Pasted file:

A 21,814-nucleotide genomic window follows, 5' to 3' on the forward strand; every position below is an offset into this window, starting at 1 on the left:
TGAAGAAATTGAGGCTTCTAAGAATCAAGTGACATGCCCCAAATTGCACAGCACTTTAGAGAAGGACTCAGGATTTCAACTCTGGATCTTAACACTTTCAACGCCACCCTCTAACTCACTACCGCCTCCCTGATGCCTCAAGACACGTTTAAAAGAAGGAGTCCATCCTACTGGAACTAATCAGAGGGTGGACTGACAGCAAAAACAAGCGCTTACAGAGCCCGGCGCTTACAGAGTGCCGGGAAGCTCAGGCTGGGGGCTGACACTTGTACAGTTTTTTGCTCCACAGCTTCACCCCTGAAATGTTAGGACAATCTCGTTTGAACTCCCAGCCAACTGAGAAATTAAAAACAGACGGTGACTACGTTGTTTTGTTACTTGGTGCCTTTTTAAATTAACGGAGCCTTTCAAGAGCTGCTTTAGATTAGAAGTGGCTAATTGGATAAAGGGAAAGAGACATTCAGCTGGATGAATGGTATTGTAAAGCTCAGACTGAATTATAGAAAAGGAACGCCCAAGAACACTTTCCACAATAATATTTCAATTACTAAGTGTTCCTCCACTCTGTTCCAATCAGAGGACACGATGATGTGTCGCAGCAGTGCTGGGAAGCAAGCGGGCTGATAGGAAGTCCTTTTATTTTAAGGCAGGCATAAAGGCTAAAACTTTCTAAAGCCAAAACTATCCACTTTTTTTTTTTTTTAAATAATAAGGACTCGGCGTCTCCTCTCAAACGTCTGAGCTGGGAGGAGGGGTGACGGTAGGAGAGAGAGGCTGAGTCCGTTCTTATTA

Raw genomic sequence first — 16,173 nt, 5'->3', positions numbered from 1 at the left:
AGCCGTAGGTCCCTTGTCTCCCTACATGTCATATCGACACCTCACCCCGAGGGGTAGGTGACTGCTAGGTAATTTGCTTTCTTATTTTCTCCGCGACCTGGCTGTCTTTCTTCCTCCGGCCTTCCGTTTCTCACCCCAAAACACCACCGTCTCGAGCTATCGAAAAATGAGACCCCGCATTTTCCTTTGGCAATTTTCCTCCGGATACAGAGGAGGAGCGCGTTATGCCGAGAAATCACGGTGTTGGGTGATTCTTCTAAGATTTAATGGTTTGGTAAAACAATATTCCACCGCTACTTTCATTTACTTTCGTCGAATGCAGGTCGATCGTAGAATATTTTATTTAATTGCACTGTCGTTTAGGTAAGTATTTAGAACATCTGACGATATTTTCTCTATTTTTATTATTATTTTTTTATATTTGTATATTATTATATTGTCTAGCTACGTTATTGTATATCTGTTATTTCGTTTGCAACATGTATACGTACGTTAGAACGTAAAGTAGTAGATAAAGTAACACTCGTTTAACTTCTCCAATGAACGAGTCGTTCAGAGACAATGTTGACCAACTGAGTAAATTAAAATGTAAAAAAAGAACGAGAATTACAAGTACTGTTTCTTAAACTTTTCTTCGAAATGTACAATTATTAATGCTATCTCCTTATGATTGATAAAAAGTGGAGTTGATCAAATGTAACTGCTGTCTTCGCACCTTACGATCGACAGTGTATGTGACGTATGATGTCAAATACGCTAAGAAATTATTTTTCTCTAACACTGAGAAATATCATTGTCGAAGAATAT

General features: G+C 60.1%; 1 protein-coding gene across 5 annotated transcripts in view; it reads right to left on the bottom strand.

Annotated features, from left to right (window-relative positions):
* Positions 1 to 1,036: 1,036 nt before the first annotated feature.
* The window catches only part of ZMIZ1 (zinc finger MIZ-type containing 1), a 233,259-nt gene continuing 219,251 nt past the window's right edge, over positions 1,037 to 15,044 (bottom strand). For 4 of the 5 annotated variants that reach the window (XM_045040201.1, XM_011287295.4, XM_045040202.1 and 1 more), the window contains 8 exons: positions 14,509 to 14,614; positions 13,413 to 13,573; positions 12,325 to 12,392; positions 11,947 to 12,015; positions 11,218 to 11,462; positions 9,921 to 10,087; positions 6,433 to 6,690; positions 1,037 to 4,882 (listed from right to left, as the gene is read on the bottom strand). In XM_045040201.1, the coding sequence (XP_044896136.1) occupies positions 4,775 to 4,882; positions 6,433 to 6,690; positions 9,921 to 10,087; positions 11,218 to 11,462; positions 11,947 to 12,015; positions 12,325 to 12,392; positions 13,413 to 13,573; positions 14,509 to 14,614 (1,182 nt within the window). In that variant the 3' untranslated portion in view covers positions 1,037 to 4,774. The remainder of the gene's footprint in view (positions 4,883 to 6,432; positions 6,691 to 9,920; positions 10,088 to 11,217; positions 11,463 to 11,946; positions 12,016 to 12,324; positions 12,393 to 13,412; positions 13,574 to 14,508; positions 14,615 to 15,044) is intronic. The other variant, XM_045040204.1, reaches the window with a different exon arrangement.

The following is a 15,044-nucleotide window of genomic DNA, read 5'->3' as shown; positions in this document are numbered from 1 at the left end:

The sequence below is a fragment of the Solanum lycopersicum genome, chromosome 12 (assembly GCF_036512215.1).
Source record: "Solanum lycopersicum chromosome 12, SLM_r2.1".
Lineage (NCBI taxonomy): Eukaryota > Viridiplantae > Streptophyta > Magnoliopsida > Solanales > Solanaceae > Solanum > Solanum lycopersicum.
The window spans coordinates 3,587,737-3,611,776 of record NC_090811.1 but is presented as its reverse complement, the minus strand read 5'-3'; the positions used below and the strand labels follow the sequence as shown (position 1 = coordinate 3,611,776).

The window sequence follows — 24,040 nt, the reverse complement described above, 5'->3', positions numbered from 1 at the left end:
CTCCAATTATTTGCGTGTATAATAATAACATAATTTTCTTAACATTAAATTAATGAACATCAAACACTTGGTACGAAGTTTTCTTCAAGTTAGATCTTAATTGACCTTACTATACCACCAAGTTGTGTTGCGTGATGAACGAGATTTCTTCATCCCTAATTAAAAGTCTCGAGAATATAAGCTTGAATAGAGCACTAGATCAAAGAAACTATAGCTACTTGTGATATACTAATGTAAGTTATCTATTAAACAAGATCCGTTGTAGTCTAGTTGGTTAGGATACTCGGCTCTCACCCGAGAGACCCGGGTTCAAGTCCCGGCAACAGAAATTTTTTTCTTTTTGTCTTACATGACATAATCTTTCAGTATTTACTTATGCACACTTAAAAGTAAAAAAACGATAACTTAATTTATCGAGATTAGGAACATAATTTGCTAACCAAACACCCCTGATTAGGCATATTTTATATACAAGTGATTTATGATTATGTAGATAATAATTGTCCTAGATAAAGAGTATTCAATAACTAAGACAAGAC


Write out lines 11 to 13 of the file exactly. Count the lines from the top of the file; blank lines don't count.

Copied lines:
Source record: "Solanum lycopersicum chromosome 12, SLM_r2.1".
Lineage (NCBI taxonomy): Eukaryota > Viridiplantae > Streptophyta > Magnoliopsida > Solanales > Solanaceae > Solanum > Solanum lycopersicum.
The window spans coordinates 3,587,737-3,611,776 of record NC_090811.1 but is presented as its reverse complement, the minus strand read 5'-3'; the positions used below and the strand labels follow the sequence as shown (position 1 = coordinate 3,611,776).